|Ph.D Student||Gilboa Niv|
|Subject||Topics in Private Information Retrieval|
|Department||Department of Computer Science||Supervisor||Mr. Ben-Zion Chor|
In the problem of Private Information Retrieval (PIR) a user queries a database in order to retrieve one of n data items, while hiding the identity of the retrieved item from the database administrator. In the last few years extensive research has been conducted on PIR and related problems derived from it.
This dissertation consists of three works that are motivated by PIR or similar problems. The first work introduces the concept of computationally private information retrieval (CPIR). In such a scheme, a user’s privacy is maintained as long as computational resources at the disposal of an adversary are bounded. The main advantage of the CPIR schemes we introduce over information-theoretically private schemes is a significantly lower communication overhead per query.
The second work introduces the notion of Private Information Retrieval by Keywords. In this setting the database model is more realistic than in PIR. Instead of containing a sequence of n bits, which are retrieved by their index, it is made up of n keywords. The user holds a keyword and retrieves its database index in a private manner, without revealing the identity of that keyword. We show several solutions for this problem, based on PIR protocols.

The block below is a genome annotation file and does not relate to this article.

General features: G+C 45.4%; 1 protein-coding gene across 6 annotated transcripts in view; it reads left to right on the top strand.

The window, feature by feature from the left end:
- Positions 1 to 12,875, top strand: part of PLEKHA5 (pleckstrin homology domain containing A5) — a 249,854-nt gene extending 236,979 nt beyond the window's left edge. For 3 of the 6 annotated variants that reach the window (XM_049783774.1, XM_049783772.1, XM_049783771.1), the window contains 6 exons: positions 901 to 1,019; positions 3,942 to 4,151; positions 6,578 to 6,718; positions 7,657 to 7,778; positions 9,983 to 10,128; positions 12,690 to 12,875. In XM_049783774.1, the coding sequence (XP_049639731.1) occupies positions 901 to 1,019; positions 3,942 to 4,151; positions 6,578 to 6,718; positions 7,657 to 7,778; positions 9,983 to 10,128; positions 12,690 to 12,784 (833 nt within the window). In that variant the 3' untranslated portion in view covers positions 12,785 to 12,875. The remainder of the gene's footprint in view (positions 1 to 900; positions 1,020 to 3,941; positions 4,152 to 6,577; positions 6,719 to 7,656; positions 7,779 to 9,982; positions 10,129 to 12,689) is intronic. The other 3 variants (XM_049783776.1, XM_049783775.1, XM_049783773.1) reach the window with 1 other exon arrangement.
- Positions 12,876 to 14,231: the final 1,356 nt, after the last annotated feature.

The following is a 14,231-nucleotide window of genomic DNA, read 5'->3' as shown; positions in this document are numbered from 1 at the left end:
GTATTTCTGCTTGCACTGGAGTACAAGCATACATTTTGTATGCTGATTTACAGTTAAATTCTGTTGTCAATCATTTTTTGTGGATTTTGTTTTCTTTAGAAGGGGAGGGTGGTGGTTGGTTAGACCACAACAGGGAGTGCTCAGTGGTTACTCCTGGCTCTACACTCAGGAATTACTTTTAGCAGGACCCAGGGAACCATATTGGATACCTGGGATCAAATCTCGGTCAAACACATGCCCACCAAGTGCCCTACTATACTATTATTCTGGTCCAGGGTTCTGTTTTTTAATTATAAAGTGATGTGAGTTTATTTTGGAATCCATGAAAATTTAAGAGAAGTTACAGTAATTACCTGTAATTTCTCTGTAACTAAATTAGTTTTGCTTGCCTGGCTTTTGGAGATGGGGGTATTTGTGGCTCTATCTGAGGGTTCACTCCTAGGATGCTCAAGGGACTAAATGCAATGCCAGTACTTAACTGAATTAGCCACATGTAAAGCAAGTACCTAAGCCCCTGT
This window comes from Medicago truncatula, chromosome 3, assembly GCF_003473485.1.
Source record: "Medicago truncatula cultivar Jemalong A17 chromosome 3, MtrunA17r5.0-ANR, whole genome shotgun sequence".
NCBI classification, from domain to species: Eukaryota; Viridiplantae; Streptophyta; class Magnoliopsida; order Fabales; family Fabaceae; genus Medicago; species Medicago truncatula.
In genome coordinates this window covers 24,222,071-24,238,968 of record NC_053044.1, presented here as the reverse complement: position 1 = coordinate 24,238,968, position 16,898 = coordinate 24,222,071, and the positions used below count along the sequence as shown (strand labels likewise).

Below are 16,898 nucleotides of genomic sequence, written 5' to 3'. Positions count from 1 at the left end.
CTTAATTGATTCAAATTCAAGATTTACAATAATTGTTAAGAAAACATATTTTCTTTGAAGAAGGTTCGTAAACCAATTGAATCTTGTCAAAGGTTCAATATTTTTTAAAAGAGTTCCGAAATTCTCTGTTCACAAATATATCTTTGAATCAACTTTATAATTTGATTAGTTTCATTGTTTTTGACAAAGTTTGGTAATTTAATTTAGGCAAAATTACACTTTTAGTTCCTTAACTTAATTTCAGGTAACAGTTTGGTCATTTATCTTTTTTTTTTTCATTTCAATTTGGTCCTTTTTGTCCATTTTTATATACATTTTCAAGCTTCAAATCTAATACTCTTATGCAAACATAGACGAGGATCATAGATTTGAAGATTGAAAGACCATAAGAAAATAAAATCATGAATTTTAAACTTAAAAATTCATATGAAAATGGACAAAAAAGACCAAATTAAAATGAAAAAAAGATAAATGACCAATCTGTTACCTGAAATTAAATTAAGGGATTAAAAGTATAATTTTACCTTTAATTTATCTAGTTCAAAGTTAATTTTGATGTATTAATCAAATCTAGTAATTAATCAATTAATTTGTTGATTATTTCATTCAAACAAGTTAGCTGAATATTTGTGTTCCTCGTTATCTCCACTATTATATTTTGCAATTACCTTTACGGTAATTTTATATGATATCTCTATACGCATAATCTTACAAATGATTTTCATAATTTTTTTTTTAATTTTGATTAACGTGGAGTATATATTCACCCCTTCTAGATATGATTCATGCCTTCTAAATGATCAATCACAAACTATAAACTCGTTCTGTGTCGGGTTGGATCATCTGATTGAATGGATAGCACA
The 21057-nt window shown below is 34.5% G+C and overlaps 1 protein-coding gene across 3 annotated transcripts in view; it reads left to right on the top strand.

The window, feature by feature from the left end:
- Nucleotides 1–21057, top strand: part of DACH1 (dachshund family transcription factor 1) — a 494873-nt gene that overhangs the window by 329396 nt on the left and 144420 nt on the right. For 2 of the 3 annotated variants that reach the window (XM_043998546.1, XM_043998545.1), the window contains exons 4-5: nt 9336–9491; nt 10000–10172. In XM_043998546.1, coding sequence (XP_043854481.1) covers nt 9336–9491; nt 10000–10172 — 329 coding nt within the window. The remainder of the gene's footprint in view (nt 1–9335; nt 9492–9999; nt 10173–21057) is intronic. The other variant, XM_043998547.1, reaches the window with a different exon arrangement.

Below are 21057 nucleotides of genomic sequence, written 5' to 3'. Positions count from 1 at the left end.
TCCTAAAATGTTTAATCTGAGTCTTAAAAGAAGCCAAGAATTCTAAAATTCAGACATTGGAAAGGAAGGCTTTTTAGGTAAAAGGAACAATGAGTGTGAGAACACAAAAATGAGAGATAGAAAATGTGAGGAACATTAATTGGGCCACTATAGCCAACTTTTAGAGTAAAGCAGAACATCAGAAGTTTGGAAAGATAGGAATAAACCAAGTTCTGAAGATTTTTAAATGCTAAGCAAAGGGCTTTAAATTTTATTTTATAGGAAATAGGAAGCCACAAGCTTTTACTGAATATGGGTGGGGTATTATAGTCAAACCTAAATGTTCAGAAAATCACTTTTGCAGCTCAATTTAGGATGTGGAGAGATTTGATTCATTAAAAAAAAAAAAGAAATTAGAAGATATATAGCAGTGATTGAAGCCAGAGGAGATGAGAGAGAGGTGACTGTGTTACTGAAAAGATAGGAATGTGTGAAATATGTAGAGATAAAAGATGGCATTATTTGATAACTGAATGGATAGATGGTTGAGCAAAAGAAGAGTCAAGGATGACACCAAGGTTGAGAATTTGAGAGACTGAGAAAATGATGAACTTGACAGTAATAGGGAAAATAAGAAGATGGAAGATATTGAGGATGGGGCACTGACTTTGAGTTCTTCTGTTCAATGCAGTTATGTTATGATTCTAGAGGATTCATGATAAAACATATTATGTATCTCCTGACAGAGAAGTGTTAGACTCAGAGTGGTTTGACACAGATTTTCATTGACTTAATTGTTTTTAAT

The third work presents a protocol for two parties to generate RSA keys jointly and privately. In other words, each of the parties holds the public key, and has a share of the private key. The two parties can cooperate and use the private key for signatures or decryption. However, each party can gain no information on the other’s share or on the private key as a whole.